Unfortunately, this is the time we live in and I don’t see the price of college going down any time soon. It is much better to have a plan ahead of time. You have outlined some excellent strategies here and I really enjoyed reading your article. Thank you and keep up the good work.

    1. Hi Steve,

      Thanks for the great feedback. What a way to start off life with a huge debt! I personally think education should be free. It is an investment in our society’s future. Everyone needs a job and they can pay it back through taxes after joining the working world.

      I think your kids’ are lucky to have parents who care about their financial future. Another suggestion I have is to encourage them to use some of their savings to invest. There is a program I researched called Fundrise. Folks can invest as little as $500 into real estate. If I was able to do things over that is what I would do, become a professional investor.

      That’s what most of the truly financially secure folks do. Even Mike Dillard (who made his initial wealth from internet marketing) is doing it and Anik Singal of Lurn Nation. I think introducing young people to the concept through a service such as Fundrise could make a big difference to their future financial well-being.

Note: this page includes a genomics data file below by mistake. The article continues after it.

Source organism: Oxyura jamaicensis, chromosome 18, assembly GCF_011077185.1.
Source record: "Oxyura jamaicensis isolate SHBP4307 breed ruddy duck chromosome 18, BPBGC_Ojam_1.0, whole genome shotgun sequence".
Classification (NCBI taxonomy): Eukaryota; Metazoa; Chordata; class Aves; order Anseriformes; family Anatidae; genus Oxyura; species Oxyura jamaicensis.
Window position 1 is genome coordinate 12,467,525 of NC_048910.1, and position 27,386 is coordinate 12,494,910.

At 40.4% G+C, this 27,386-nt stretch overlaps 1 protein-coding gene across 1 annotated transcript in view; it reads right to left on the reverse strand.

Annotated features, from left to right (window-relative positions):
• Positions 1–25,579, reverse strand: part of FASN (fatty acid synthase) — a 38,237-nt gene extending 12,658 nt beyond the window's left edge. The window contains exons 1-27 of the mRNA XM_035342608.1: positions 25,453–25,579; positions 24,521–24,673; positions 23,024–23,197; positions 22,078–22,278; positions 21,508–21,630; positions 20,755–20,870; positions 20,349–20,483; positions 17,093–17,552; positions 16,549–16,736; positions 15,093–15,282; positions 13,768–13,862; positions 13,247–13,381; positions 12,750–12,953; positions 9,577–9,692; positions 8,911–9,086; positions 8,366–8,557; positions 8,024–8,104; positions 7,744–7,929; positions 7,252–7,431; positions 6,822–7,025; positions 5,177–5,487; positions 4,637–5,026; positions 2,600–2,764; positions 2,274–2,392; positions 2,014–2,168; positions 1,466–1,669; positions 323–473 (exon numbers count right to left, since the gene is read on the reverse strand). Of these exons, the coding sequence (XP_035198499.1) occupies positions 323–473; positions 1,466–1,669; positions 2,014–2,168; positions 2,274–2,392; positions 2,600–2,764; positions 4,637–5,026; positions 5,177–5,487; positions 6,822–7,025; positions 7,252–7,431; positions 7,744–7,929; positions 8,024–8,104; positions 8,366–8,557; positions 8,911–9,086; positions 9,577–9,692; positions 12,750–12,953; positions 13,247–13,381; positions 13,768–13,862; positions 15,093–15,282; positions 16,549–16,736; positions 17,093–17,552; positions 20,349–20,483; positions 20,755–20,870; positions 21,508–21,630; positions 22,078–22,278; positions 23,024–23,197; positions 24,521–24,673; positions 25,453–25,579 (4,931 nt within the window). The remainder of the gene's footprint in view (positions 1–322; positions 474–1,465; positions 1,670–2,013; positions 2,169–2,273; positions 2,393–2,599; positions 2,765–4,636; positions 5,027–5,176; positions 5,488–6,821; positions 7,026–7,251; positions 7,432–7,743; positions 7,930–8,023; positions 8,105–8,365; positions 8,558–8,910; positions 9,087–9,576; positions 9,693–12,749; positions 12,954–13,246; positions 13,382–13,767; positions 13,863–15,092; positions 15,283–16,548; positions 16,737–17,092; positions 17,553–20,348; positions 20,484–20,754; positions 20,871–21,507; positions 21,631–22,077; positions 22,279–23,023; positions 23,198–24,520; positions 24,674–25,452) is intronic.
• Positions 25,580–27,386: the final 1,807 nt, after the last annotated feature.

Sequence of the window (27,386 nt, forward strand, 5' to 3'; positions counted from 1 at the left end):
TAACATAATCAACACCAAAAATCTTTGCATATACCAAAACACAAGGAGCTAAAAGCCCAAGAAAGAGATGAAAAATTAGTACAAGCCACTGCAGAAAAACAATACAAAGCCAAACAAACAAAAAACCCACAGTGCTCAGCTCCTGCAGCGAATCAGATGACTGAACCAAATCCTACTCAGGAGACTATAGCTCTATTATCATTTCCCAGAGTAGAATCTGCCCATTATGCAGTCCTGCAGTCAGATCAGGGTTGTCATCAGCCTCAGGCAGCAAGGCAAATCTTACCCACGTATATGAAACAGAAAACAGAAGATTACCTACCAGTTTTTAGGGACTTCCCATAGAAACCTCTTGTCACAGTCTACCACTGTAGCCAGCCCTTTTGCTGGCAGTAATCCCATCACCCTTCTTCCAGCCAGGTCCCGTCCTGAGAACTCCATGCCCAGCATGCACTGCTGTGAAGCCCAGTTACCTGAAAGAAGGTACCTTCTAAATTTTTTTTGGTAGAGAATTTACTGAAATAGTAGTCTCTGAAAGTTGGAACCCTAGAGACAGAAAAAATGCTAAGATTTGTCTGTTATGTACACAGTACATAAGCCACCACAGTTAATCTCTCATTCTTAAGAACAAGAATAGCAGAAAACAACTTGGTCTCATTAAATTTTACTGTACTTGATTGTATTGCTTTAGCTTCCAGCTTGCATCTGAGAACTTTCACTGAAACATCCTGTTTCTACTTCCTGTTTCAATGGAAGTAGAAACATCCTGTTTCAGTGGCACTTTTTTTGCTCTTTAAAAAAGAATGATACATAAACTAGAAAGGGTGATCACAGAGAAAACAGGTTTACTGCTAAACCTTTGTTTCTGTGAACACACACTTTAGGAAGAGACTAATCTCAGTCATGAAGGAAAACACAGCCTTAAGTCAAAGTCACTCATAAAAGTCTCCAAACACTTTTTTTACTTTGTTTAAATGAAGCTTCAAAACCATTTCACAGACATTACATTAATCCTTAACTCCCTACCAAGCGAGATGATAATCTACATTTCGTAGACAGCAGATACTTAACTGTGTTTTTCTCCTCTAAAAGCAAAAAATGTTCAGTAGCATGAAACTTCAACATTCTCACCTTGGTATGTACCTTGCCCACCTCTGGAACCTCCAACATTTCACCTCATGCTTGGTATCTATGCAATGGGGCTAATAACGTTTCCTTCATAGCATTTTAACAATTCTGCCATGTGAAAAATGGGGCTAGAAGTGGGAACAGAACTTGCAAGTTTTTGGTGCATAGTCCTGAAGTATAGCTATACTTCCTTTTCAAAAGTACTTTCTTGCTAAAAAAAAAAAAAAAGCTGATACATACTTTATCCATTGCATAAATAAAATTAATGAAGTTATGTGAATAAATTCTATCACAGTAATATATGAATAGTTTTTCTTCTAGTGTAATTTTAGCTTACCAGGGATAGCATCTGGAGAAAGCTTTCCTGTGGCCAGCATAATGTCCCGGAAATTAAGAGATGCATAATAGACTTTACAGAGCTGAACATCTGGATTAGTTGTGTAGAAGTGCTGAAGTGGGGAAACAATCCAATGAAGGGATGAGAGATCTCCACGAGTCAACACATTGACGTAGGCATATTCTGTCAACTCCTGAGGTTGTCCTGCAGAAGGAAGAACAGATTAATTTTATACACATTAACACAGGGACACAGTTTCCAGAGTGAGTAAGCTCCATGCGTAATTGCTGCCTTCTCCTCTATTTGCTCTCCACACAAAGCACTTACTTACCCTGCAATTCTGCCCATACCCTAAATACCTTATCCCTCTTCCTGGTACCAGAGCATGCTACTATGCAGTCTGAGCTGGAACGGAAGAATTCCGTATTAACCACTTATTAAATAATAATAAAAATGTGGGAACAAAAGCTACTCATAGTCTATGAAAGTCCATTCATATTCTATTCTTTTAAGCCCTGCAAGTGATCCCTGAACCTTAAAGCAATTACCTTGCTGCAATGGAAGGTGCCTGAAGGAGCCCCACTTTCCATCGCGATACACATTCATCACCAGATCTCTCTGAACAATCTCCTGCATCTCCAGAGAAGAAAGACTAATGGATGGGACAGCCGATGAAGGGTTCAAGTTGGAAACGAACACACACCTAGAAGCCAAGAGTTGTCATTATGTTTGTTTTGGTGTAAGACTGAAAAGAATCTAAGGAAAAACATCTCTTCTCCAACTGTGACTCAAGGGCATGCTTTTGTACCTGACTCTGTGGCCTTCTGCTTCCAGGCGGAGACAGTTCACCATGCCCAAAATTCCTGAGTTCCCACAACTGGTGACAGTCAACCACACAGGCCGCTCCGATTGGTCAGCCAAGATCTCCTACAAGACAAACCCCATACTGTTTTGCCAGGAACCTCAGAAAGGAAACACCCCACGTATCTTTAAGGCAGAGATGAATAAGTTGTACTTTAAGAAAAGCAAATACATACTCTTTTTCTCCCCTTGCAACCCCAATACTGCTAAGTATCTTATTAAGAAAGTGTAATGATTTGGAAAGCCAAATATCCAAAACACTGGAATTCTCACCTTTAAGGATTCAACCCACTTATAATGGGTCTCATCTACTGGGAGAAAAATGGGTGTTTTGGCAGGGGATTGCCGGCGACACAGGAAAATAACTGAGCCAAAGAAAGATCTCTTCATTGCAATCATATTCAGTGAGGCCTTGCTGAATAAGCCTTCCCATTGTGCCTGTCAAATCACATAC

Thanks again for taking the time to read my post and comment. It’s much appreciated.

      Best regards,

      Devan

  4. Hi, you are right about debt: get out of it out of as quickly as possible. It is too depressing finishing college with the weight of debt on your shoulders. I think once you are in debt, there is a snowball effect and it is hard to get out of it. 

    Credit card companies make it so enticing these days to consolidate debts on an 0% interest deal.Sticking to a strict budget is hard but worthwhile.

    1. Hi James,

      I agree totally.

      Another thing that happens in Canada is the credit card companies slowly but surely increase the interest rates on the 0% interest deal – so before we know it we are paying up to 20% interest.

      Better not to have any “bad “debt but good debt is s different story. Borrowing to make money through sound investments such as real estate like professional investors do is smart.

      I think the universities & colleges are doing a real dis-service to society as a whole by charging outrageous amounts for education. The free education model is available in several countries around the world and works very well.

      Thanks for your great input!

      All The Best,

      Kewl

  5. Hi Kewl,

    Thanks so much for this post. It is very helpful as I still have some student loans to pay back and it can be a real pain. I was beginning to think, will this loan ever get paid. But reading your post now, I have some brilliant ideas on how to go about it.